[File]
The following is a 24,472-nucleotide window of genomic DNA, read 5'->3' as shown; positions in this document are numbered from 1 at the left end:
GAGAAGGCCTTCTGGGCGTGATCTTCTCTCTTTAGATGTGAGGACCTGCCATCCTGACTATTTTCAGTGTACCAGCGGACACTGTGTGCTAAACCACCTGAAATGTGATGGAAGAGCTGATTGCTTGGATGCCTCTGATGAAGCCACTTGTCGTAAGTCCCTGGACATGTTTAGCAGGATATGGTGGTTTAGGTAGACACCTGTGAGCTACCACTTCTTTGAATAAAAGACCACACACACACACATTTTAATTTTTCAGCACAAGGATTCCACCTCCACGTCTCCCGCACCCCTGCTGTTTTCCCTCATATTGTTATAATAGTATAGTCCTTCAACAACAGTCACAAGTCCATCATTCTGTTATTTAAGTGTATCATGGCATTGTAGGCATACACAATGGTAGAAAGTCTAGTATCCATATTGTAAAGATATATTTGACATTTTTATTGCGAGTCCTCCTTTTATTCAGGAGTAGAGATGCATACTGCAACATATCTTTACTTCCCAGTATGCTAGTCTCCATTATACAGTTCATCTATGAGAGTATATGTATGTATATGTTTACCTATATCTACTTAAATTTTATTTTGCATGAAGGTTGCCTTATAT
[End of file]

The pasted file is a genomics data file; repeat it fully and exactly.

The following is a 24,472-nucleotide window of genomic DNA, read 5'->3' as shown; positions in this document are numbered from 1 at the left end:
GAGAAGGCCTTCTGGGCGTGATCTTCTCTCTTTAGATGTGAGGACCTGCCATCCTGACTATTTTCAGTGTACCAGCGGACACTGTGTGCTAAACCACCTGAAATGTGATGGAAGAGCTGATTGCTTGGATGCCTCTGATGAAGCCACTTGTCGTAAGTCCCTGGACATGTTTAGCAGGATATGGTGGTTTAGGTAGACACCTGTGAGCTACCACTTCTTTGAATAAAAGACCACACACACACACATTTTAATTTTTCAGCACAAGGATTCCACCTCCACGTCTCCCGCACCCCTGCTGTTTTCCCTCATATTGTTATAATAGTATAGTCCTTCAACAACAGTCACAAGTCCATCATTCTGTTATTTAAGTGTATCATGGCATTGTAGGCATACACAATGGTAGAAAGTCTAGTATCCATATTGTAAAGATATATTTGACATTTTTATTGCGAGTCCTCCTTTTATTCAGGAGTAGAGATGCATACTGCAACATATCTTTACTTCCCAGTATGCTAGTCTCCATTATACAGTTCATCTATGAGAGTATATGTATGTATATGTTTACCTATATCTACTTAAATTTTATTTTGCATGAAGGTTGCCTTATAT